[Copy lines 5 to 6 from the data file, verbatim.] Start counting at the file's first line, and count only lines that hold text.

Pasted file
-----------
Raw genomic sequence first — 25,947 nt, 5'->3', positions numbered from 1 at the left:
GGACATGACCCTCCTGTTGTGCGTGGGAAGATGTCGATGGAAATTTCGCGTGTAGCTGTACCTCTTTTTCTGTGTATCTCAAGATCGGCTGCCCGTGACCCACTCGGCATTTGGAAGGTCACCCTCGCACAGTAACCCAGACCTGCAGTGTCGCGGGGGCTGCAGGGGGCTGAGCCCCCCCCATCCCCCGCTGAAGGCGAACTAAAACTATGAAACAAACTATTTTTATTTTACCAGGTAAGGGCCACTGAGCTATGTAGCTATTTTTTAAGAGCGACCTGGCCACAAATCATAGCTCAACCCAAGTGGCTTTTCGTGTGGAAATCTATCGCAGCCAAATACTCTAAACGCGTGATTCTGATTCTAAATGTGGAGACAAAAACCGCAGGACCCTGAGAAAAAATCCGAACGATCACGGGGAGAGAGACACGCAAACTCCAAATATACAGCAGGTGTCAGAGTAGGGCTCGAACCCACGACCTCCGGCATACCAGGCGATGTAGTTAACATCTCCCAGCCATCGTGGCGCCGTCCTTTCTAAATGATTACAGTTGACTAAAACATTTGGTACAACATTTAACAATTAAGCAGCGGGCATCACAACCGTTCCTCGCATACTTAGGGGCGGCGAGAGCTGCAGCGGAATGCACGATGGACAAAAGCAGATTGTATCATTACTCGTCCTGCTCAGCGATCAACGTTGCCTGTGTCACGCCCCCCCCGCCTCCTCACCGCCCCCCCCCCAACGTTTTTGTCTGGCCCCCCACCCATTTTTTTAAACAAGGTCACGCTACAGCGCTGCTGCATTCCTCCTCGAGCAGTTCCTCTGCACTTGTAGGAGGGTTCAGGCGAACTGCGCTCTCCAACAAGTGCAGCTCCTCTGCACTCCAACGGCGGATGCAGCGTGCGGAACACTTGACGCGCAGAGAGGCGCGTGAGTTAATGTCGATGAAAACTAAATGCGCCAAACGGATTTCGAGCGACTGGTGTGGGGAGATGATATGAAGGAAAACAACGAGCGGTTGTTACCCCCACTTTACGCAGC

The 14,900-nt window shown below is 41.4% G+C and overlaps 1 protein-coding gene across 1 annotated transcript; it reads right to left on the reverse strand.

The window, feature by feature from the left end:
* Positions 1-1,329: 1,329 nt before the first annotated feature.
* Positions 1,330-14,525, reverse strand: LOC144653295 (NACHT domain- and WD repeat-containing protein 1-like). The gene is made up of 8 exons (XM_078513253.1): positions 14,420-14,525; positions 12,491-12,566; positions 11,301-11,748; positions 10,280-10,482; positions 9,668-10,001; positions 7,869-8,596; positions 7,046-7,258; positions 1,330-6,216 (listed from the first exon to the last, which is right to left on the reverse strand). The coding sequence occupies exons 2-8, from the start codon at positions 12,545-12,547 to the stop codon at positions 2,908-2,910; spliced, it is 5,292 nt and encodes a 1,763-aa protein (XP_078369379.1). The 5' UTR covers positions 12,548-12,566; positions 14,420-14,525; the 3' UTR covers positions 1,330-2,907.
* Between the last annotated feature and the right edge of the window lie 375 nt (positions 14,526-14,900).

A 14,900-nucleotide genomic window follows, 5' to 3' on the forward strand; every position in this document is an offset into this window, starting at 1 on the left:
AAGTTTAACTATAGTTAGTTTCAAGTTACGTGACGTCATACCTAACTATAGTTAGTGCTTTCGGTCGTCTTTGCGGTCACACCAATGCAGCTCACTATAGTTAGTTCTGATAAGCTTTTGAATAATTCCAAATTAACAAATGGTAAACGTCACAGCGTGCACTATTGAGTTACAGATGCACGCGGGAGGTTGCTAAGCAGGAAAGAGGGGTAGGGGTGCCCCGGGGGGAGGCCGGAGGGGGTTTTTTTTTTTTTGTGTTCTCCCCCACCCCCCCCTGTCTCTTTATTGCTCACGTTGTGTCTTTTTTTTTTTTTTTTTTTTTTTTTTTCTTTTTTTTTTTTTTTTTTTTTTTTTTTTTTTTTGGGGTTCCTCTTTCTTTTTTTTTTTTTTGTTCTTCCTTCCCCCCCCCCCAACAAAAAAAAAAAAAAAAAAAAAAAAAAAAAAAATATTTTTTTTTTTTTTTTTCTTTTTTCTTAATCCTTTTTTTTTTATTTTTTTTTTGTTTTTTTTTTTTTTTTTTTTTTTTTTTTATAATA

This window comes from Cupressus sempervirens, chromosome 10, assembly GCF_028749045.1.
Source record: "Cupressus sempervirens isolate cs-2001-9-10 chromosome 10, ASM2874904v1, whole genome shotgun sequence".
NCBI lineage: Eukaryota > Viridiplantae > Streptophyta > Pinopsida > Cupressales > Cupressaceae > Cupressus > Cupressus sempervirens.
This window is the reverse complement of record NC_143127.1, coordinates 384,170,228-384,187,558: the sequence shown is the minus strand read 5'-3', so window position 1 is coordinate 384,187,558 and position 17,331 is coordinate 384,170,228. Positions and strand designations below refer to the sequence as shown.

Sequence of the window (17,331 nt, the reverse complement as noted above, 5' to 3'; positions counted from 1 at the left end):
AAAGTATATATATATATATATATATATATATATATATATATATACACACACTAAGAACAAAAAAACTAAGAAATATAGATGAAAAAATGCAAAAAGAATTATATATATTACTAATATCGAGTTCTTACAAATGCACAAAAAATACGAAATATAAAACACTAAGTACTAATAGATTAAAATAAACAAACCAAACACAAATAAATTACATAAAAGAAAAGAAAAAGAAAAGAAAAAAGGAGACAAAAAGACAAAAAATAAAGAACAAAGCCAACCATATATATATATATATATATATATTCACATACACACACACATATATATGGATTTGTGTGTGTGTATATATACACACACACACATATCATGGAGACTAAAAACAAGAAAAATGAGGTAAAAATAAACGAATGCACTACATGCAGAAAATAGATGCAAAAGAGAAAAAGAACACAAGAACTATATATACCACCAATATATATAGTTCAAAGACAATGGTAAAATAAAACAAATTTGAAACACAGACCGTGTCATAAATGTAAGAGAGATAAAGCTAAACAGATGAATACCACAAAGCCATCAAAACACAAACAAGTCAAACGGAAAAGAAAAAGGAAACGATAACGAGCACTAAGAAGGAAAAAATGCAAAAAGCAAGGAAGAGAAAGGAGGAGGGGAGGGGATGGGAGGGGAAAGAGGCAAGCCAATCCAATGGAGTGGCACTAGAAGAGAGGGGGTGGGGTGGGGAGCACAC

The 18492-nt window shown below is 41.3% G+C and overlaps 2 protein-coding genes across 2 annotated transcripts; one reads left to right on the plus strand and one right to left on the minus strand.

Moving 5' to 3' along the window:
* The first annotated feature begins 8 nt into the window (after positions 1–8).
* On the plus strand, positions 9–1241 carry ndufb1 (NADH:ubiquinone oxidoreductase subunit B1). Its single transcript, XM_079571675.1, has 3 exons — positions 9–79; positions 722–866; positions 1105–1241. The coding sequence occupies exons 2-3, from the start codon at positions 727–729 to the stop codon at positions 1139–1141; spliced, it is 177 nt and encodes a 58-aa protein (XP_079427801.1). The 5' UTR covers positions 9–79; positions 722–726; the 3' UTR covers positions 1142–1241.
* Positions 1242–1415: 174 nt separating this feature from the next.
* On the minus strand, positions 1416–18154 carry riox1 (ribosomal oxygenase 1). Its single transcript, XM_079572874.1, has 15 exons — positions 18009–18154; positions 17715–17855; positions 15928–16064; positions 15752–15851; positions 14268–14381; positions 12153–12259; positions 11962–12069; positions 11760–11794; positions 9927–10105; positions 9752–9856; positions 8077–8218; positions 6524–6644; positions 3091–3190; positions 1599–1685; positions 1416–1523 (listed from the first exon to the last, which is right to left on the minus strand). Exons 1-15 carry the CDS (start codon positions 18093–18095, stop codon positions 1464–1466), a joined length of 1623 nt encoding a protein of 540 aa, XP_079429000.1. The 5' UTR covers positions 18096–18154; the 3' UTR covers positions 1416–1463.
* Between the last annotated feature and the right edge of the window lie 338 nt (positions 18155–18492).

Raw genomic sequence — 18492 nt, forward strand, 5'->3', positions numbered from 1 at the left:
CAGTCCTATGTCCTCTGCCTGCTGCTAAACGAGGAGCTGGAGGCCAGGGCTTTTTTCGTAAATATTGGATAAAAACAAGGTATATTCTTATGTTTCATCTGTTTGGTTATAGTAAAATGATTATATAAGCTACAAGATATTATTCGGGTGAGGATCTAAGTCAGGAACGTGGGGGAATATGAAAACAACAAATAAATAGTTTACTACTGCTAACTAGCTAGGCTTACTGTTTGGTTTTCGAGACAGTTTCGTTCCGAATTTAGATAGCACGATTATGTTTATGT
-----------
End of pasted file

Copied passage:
* Positions 1-1,329: 1,329 nt before the first annotated feature.
* Positions 1,330-14,525, reverse strand: LOC144653295 (NACHT domain- and WD repeat-containing protein 1-like). The gene is made up of 8 exons (XM_078513253.1): positions 14,420-14,525; positions 12,491-12,566; positions 11,301-11,748; positions 10,280-10,482; positions 9,668-10,001; positions 7,869-8,596; positions 7,046-7,258; positions 1,330-6,216 (listed from the first exon to the last, which is right to left on the reverse strand). The coding sequence occupies exons 2-8, from the start codon at positions 12,545-12,547 to the stop codon at positions 2,908-2,910; spliced, it is 5,292 nt and encodes a 1,763-aa protein (XP_078369379.1). The 5' UTR covers positions 12,548-12,566; positions 14,420-14,525; the 3' UTR covers positions 1,330-2,907.